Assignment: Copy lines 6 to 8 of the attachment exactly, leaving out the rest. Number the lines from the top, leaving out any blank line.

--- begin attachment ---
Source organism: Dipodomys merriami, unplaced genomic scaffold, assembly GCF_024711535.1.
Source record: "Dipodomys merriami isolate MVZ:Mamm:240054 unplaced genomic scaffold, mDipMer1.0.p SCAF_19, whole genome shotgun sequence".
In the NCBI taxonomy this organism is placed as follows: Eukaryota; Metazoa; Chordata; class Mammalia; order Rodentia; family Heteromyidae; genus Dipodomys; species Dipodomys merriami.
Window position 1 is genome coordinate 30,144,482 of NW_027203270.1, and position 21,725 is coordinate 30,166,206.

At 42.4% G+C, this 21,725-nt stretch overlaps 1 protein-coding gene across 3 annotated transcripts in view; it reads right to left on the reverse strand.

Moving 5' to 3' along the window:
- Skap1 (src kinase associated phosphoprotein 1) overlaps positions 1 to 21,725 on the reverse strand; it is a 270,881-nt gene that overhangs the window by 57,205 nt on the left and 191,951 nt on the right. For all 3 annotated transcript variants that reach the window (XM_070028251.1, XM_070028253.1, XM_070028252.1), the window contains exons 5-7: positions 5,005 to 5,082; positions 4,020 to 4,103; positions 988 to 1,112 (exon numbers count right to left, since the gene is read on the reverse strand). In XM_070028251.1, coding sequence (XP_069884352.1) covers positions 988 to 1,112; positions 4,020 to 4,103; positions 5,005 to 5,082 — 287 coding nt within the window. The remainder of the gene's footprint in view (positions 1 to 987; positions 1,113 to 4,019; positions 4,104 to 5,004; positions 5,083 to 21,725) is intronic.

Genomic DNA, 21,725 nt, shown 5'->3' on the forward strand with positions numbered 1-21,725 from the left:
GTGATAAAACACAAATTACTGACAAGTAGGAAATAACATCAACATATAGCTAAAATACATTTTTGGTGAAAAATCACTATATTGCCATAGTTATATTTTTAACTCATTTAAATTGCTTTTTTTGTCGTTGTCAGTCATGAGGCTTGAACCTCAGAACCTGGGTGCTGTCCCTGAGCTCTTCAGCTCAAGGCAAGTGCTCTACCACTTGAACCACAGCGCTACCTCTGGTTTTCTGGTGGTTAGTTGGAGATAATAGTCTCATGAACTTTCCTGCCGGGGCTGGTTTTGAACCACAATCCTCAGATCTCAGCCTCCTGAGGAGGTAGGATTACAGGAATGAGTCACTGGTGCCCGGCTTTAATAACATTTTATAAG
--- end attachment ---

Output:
Moving 5' to 3' along the window:
- Skap1 (src kinase associated phosphoprotein 1) overlaps positions 1 to 21,725 on the reverse strand; it is a 270,881-nt gene that overhangs the window by 57,205 nt on the left and 191,951 nt on the right. For all 3 annotated transcript variants that reach the window (XM_070028251.1, XM_070028253.1, XM_070028252.1), the window contains exons 5-7: positions 5,005 to 5,082; positions 4,020 to 4,103; positions 988 to 1,112 (exon numbers count right to left, since the gene is read on the reverse strand). In XM_070028251.1, coding sequence (XP_069884352.1) covers positions 988 to 1,112; positions 4,020 to 4,103; positions 5,005 to 5,082 — 287 coding nt within the window. The remainder of the gene's footprint in view (positions 1 to 987; positions 1,113 to 4,019; positions 4,104 to 5,004; positions 5,083 to 21,725) is intronic.

Genomic DNA, 21,725 nt, shown 5'->3' on the forward strand with positions numbered 1-21,725 from the left: